Assessment of older adults using the MMPI-2 depression scale

Cardinal Scholar

Show simple item record

dc.contributor.advisor Duckworth, Jane C. en_US Priest, Wayne L. en_US 2011-06-03T19:30:06Z 2011-06-03T19:30:06Z 1993 en_US 1993
dc.identifier LD2489.Z68 1993 .P7 en_US
dc.description.abstract The assessment of depression among older adults is difficult because depression rating scales can contain items that are related to cognitive deficits, physical illnesses, and other normal age changes. This study attempted to identify those items on the Minnesota Multiphasic Personality Inventory - Revised (MMPI-2) depression scale which strongly correlated with age as a basis for dividing the depression scale into two subscales: one measuring aging and the other measuring depression. These subscales were then evaluated by comparing two groups of older adults, one depressed and the other healthy, to determine if there would be no difference on the aging.subscale and a significant difference on the depression subscale.This research was conducted in two stages. The first stage entailed giving the extracted MMPI-2 depression scale (MMPI-2 D) to healthy older adults (n=114, aged 60 and above) and to healthy younger college students (n=142, aged 18 to 29) in order to assess which of the 57 MMPI-2 depression items were correlated with age.Using a cutoff score of 20% endorsement difference (Butcher & Pancheri, 1976) between the two groups (p<.001), it was determined that fifteen items of the MMPI-2 D scale differentiated the healthy older adult and the healthy younger adult groups and were therefore related to aging and not depression. Twelve of these items were in the depressive direction for older adults. Those items which strongly correlated with age were used to create an aging subscale of the MMPI-2 depression scale (MMPI-2 Da). The remaining items were assumed to measure depression and were considered a depression subscale (MMPI-2 Dd).The second stage of this research addressed the utility of the subscales. It was hypothesized that the MMPI-2 Da (aging subscale) would not discriminate between depressed and healthy older adults since both groups were the same with respect to age. It was further hypothesized that the MMPI-2 Dd (depression subscale) would discriminate between these groups because the groups were different with respect to depression.When the two subscales were used with a new healthy older adult group (n=54) and a depressed older adult group (n=36), both hypotheses were supported. There was no significant difference between the healthy and depressed older adults on the aging subscale (MMPI-2 Da) and there was a significant difference on the depression subscale (MMPI-2 Dd). Implications and limitations of these findings were discussed. en_US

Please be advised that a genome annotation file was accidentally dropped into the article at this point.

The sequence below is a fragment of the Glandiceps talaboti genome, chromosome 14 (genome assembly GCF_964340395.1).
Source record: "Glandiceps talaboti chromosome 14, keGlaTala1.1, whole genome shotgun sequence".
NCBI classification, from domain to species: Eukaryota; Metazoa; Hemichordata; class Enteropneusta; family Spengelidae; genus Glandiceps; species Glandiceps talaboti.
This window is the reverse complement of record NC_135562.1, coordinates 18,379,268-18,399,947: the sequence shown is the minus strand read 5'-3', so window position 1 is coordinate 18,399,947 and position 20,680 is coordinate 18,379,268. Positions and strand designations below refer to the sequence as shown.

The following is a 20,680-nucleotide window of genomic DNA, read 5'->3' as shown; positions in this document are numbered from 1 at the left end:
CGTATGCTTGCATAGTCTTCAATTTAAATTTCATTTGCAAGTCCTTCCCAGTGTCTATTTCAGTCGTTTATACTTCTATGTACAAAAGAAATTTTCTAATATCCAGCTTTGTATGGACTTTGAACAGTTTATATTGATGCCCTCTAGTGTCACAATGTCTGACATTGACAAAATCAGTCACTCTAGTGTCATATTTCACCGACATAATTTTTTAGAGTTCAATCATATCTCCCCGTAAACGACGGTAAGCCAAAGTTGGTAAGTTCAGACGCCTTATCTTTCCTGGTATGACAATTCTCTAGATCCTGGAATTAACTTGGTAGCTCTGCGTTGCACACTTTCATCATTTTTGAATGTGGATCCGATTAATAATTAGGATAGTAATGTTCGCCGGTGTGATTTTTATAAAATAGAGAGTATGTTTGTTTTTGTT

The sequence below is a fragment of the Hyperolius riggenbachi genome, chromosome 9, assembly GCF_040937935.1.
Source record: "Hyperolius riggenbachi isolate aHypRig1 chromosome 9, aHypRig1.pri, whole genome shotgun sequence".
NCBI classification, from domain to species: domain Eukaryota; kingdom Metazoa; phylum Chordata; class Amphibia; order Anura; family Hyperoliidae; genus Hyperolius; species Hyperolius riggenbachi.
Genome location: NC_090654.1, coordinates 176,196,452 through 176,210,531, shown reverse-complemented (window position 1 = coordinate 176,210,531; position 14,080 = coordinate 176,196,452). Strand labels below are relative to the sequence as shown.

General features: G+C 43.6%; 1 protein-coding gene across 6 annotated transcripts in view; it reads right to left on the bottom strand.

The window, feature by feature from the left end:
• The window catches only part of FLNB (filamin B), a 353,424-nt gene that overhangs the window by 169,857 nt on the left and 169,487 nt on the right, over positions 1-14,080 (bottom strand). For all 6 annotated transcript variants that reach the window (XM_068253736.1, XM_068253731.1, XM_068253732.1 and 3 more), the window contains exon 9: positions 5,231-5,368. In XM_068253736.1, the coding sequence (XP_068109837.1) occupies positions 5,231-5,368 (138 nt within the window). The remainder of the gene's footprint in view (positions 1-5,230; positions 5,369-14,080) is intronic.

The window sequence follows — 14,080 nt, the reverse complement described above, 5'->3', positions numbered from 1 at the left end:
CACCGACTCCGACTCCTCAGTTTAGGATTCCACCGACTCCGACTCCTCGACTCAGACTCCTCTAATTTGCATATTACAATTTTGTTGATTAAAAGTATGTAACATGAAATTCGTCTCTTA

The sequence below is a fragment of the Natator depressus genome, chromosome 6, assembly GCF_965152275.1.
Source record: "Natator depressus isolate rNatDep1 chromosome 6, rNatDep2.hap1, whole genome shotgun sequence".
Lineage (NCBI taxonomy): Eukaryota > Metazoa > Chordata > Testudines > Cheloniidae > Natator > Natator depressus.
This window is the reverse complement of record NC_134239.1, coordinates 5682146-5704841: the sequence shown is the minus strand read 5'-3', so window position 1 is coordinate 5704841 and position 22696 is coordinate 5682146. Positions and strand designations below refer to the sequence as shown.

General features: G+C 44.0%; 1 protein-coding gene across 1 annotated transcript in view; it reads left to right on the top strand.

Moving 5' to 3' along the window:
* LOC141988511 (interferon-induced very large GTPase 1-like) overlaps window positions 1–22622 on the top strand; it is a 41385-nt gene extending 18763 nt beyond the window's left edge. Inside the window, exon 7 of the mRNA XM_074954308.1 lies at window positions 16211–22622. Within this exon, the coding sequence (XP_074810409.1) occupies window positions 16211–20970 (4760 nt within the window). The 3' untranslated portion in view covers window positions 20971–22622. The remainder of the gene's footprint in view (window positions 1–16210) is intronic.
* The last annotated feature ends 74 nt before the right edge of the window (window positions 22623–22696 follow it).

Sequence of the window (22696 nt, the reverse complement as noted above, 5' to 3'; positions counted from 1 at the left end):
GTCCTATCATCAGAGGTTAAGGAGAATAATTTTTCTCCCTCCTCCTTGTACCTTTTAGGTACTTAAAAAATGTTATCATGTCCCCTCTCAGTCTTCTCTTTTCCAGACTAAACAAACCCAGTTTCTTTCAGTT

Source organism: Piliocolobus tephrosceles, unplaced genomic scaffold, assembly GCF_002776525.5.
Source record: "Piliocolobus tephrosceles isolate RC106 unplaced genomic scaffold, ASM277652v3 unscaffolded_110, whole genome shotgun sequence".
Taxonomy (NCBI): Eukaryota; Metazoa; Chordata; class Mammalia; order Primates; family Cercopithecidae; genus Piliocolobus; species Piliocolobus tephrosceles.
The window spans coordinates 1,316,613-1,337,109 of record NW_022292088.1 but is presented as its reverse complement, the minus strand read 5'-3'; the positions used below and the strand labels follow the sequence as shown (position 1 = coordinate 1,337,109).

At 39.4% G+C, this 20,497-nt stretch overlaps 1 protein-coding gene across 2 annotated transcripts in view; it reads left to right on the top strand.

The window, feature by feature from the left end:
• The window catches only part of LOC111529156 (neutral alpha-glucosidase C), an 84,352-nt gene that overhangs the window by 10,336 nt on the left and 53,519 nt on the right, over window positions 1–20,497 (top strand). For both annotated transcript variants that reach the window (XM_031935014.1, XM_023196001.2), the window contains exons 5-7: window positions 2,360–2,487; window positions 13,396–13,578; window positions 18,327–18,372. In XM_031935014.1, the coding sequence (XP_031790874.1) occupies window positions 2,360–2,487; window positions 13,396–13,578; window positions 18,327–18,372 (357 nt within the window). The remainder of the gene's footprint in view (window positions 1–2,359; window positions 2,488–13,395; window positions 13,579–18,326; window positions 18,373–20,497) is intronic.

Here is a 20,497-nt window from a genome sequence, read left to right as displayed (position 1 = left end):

dc.description.sponsorship Department of Counseling Psychology and Guidance Services
dc.format.extent vi, 83 leaves ; 28 cm. en_US
dc.source Virtual Press en_US
dc.subject.lcsh Older people -- Psychological testing. en_US
dc.subject.lcsh Older people -- Psychology. en_US
dc.subject.lcsh Depression in old age. en_US
dc.subject.lcsh Minnesota Multiphasic Personality Inventory. en_US
dc.title Assessment of older adults using the MMPI-2 depression scale en_US Thesis (Ph. D.) en_US
dc.identifier.cardcat-url en_US

Files in this item

Files Size Format View

There are no files associated with this item.

This item appears in the following Collection(s)

  • Doctoral Dissertations [3210]
    Doctoral dissertations submitted to the Graduate School by Ball State University doctoral candidates in partial fulfillment of degree requirements.

Show simple item record

Search Cardinal Scholar


My Account